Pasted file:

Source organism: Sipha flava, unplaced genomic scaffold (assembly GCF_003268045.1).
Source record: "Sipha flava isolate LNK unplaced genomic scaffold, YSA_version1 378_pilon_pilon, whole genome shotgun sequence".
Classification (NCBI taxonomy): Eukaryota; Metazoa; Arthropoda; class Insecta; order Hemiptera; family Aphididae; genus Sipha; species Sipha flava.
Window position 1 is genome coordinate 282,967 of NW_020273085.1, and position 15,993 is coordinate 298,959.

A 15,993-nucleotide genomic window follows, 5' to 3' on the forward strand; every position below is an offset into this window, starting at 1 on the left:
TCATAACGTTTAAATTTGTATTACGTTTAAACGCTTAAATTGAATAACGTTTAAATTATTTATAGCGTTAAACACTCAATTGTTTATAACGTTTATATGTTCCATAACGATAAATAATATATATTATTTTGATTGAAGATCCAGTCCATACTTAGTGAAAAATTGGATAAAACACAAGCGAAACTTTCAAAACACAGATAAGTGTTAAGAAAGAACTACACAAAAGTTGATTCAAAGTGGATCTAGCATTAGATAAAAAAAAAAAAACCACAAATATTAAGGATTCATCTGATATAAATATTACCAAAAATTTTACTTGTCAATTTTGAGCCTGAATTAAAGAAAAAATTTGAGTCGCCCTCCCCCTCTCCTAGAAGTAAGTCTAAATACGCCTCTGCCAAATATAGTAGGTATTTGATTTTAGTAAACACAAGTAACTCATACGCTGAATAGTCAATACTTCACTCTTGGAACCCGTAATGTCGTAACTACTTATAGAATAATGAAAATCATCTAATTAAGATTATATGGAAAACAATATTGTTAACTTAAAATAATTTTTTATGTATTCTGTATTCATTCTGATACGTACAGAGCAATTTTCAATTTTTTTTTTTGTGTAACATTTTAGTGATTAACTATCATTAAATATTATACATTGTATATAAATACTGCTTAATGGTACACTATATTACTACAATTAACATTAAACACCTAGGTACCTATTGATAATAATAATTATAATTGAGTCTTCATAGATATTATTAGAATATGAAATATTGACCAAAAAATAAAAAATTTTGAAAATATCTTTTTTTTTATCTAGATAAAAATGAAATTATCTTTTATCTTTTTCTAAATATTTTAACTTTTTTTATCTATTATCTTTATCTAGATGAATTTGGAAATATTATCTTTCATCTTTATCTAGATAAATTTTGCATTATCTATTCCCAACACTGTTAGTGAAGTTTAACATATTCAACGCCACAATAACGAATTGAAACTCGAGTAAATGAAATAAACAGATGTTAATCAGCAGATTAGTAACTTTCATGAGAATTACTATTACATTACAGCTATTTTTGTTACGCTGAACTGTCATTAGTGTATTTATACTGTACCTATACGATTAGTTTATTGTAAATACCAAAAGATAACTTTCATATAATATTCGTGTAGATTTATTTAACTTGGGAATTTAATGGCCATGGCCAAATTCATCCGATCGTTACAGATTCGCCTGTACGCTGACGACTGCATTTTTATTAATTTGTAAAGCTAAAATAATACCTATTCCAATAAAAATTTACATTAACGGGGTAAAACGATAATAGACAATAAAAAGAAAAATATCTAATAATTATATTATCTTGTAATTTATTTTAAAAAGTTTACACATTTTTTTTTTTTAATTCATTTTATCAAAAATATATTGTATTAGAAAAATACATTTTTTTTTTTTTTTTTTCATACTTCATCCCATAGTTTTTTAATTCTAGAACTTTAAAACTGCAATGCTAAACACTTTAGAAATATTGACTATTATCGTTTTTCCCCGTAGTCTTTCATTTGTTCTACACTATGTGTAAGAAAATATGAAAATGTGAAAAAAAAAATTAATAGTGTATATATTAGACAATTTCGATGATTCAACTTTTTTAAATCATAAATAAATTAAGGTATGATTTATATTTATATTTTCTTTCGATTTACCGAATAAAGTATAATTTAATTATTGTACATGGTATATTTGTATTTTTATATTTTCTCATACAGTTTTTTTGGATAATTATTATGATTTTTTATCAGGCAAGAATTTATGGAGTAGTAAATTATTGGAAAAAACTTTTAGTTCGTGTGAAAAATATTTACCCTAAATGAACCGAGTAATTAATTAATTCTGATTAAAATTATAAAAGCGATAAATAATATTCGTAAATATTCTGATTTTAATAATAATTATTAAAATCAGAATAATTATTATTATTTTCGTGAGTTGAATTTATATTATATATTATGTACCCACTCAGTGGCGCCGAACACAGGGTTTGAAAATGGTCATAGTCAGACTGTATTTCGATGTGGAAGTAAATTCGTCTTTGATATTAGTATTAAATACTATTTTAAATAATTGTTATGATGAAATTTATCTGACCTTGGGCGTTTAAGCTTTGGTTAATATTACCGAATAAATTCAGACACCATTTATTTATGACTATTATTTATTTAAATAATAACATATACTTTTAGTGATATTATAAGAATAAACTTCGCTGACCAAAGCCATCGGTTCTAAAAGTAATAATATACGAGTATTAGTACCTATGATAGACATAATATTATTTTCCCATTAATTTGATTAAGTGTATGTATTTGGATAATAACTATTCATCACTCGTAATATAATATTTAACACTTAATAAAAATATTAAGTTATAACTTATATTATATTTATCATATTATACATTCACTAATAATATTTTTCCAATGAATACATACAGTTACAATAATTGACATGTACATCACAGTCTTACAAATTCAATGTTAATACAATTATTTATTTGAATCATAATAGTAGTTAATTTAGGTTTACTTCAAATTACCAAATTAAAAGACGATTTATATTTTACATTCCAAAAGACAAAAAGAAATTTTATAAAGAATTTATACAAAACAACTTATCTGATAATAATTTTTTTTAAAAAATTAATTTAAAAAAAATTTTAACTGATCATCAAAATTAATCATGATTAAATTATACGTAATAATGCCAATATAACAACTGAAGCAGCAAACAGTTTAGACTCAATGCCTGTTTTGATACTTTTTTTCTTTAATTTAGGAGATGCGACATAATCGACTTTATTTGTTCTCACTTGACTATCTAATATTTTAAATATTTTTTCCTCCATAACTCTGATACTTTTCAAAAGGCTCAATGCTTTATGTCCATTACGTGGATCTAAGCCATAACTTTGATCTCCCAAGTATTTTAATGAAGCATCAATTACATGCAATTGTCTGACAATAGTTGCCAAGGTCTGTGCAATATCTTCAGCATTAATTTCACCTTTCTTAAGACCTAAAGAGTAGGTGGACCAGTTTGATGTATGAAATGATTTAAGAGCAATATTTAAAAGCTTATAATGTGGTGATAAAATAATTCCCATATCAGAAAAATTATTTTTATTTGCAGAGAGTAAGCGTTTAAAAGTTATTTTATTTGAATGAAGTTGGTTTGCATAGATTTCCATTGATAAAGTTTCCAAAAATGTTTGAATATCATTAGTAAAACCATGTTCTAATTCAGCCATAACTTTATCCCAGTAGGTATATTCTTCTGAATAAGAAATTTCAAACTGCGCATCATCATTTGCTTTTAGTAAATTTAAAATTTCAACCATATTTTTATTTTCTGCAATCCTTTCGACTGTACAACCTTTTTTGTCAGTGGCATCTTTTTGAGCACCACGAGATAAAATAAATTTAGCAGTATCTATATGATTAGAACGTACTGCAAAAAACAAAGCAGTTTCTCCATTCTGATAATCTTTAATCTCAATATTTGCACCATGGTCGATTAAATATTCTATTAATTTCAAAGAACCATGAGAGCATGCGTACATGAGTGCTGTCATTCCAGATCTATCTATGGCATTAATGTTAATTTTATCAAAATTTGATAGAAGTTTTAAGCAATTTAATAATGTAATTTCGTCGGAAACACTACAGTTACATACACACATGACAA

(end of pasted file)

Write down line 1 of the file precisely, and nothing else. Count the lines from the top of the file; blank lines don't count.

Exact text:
Source organism: Sipha flava, unplaced genomic scaffold (assembly GCF_003268045.1).